If you’re worried about frigid temperatures affecting your piping, you might want to look into heat tape. This specialized tape plugs into an outlet and works like a warming glove for your piping. Unlike other wires, heat tape (like it sounds), if installed properly, is designed to heat up without being hazardous. Heat tape can also be used to prevent ice buildup in gutters, icicle formation along roof edges or downspout clogs in drains.
Perform an annual checkup to make sure the heating element is working, or else hire a professional to inspect all your properties.
9. Seal ducts with tape, mastic or both
There are various kinds of tape to help you winterize ducts. There’s the popular cloth-backed kind you might usually think of when you hear “duct tape,” but ironically, duct tape should not actually be used on ducts.
When it comes to sealing ducts, you should consider butyl tape (also known as mastic tape). It’s thicker, more adhesive, offers better protection against moisture and is less likely to shrink or peel off. Plus, butyl tape is foil-backed. That means it does better around high heat, making it the best choice for heating ducts. There are many different kinds, so choose wisely or hire a professional.
In place of tape, mastic is often considered the best sealant. This gooey substance gets painted onto leaky areas. When it hardens and dries, it offers a permanent solution to a leaky duct. The downsides are that it can be harder to work with if you’re new to it because you might miss important leaks or apply the mastic incorrectly. Moving the duct might crack the sealant, meaning the job will have to be redone.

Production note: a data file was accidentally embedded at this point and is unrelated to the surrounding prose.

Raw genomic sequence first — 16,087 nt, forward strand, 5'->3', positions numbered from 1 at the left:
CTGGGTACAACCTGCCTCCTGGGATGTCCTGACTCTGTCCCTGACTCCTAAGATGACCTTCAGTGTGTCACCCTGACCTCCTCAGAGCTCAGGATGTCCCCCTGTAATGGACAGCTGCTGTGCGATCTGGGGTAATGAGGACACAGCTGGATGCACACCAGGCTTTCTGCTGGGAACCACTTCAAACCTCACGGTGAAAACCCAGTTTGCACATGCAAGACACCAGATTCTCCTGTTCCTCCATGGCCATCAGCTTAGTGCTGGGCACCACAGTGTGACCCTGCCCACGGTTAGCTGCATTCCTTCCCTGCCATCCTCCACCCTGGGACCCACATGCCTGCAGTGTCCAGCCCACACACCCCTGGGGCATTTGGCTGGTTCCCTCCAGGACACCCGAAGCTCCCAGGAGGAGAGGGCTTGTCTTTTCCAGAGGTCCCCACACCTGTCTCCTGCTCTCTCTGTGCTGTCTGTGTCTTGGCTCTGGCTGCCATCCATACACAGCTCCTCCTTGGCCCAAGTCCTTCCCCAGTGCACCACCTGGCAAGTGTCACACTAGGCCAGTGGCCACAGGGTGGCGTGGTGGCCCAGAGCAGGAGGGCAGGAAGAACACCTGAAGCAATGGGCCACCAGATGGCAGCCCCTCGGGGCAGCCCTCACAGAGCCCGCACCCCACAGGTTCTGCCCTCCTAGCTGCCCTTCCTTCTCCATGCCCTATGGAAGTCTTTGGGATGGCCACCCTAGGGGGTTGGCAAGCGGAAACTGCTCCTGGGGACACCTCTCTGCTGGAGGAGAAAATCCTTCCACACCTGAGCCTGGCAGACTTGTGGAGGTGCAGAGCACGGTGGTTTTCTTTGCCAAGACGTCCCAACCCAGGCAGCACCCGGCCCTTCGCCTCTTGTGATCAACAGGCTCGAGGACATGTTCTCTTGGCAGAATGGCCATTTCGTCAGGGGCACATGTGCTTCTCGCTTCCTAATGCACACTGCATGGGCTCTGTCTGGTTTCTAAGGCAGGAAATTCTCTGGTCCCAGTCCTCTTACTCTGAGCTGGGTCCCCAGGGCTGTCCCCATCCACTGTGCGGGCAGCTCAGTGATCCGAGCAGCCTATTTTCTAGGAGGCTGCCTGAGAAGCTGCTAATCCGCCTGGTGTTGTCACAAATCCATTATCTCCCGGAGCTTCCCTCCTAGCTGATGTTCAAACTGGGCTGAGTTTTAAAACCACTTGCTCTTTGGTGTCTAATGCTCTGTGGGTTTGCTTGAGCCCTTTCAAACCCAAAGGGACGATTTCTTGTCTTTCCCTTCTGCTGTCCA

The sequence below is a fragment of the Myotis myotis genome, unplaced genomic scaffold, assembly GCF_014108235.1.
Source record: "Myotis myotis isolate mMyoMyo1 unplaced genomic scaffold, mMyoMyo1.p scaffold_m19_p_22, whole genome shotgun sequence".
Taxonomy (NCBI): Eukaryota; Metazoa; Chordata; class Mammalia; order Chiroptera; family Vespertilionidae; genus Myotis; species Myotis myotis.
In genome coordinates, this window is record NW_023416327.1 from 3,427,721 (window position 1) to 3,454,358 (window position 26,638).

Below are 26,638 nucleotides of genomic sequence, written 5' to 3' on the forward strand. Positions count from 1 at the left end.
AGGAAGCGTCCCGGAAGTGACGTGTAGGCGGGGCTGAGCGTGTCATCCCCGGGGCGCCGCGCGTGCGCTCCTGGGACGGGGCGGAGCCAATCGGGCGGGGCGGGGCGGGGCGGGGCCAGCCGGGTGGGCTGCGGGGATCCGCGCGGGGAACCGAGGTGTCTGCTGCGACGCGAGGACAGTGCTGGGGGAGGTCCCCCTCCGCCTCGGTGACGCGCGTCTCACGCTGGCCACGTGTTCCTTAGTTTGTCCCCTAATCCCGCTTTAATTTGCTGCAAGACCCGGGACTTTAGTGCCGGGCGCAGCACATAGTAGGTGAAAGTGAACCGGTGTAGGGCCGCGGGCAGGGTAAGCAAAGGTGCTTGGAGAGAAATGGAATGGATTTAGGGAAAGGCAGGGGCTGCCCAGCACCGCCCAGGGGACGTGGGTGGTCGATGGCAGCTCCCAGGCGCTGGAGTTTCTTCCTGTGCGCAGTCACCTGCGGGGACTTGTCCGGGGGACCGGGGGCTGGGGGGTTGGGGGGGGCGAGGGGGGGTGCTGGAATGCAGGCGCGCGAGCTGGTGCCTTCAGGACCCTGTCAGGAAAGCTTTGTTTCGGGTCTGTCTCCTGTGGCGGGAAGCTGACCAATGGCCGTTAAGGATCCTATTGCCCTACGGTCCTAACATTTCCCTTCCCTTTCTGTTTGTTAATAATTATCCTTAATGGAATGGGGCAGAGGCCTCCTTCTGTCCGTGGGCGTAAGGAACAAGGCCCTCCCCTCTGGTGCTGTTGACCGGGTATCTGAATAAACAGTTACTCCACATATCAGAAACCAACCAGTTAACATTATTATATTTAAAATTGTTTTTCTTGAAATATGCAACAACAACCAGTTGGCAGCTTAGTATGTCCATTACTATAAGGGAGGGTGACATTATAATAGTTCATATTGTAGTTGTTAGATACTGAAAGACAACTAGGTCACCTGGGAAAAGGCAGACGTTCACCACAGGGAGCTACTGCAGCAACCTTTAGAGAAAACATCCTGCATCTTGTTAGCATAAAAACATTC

Mastic is also messy and unpleasant to work with, making it less than ideal for inexperienced technicians and DIY work.
It’s common for professional services to use a combination of tape and mastic, which is another reason to consider hiring someone before attempting this type of job on your own when winterizing manufactured homes.
10. Read your manufactured home manuals
Does anything from this article have you feeling uncertain about what you and your residents can do to winterize your manufactured homes?
Read the owner’s manual that comes with every manufactured home.
You should have extra copies of the manual (the manufacturer probably has them online as well), and your residents should also have a copy for their home. Consult them before making any major decisions regarding pipe warming, caulking, skirting, etc.